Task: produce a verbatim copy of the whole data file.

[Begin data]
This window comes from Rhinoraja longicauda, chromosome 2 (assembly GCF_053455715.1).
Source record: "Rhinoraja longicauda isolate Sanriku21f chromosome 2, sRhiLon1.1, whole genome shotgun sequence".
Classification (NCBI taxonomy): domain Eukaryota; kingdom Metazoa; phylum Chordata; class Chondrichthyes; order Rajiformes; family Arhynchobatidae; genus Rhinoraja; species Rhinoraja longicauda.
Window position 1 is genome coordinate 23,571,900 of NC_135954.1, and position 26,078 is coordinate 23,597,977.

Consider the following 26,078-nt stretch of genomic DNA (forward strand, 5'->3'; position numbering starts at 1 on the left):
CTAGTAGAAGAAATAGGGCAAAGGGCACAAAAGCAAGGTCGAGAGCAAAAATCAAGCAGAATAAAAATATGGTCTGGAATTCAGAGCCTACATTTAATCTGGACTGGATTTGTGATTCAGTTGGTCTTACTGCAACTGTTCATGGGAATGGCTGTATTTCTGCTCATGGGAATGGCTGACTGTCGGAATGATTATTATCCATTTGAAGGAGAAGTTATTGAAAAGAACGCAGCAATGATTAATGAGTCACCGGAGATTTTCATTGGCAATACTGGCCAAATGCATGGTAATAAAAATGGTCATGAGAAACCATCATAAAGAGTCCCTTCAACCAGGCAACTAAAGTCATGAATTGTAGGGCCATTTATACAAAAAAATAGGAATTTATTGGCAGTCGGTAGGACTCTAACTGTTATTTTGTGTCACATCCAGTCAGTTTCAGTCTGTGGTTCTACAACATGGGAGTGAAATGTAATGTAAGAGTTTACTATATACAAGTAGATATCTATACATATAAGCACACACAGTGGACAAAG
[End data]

This window comes from Rhinoraja longicauda, chromosome 2 (assembly GCF_053455715.1).
Source record: "Rhinoraja longicauda isolate Sanriku21f chromosome 2, sRhiLon1.1, whole genome shotgun sequence".
Classification (NCBI taxonomy): domain Eukaryota; kingdom Metazoa; phylum Chordata; class Chondrichthyes; order Rajiformes; family Arhynchobatidae; genus Rhinoraja; species Rhinoraja longicauda.
Window position 1 is genome coordinate 23,571,900 of NC_135954.1, and position 26,078 is coordinate 23,597,977.

Consider the following 26,078-nt stretch of genomic DNA (forward strand, 5'->3'; position numbering starts at 1 on the left):
CTAGTAGAAGAAATAGGGCAAAGGGCACAAAAGCAAGGTCGAGAGCAAAAATCAAGCAGAATAAAAATATGGTCTGGAATTCAGAGCCTACATTTAATCTGGACTGGATTTGTGATTCAGTTGGTCTTACTGCAACTGTTCATGGGAATGGCTGTATTTCTGCTCATGGGAATGGCTGACTGTCGGAATGATTATTATCCATTTGAAGGAGAAGTTATTGAAAAGAACGCAGCAATGATTAATGAGTCACCGGAGATTTTCATTGGCAATACTGGCCAAATGCATGGTAATAAAAATGGTCATGAGAAACCATCATAAAGAGTCCCTTCAACCAGGCAACTAAAGTCATGAATTGTAGGGCCATTTATACAAAAAAATAGGAATTTATTGGCAGTCGGTAGGACTCTAACTGTTATTTTGTGTCACATCCAGTCAGTTTCAGTCTGTGGTTCTACAACATGGGAGTGAAATGTAATGTAAGAGTTTACTATATACAAGTAGATATCTATACATATAAGCACACACAGTGGACAAAG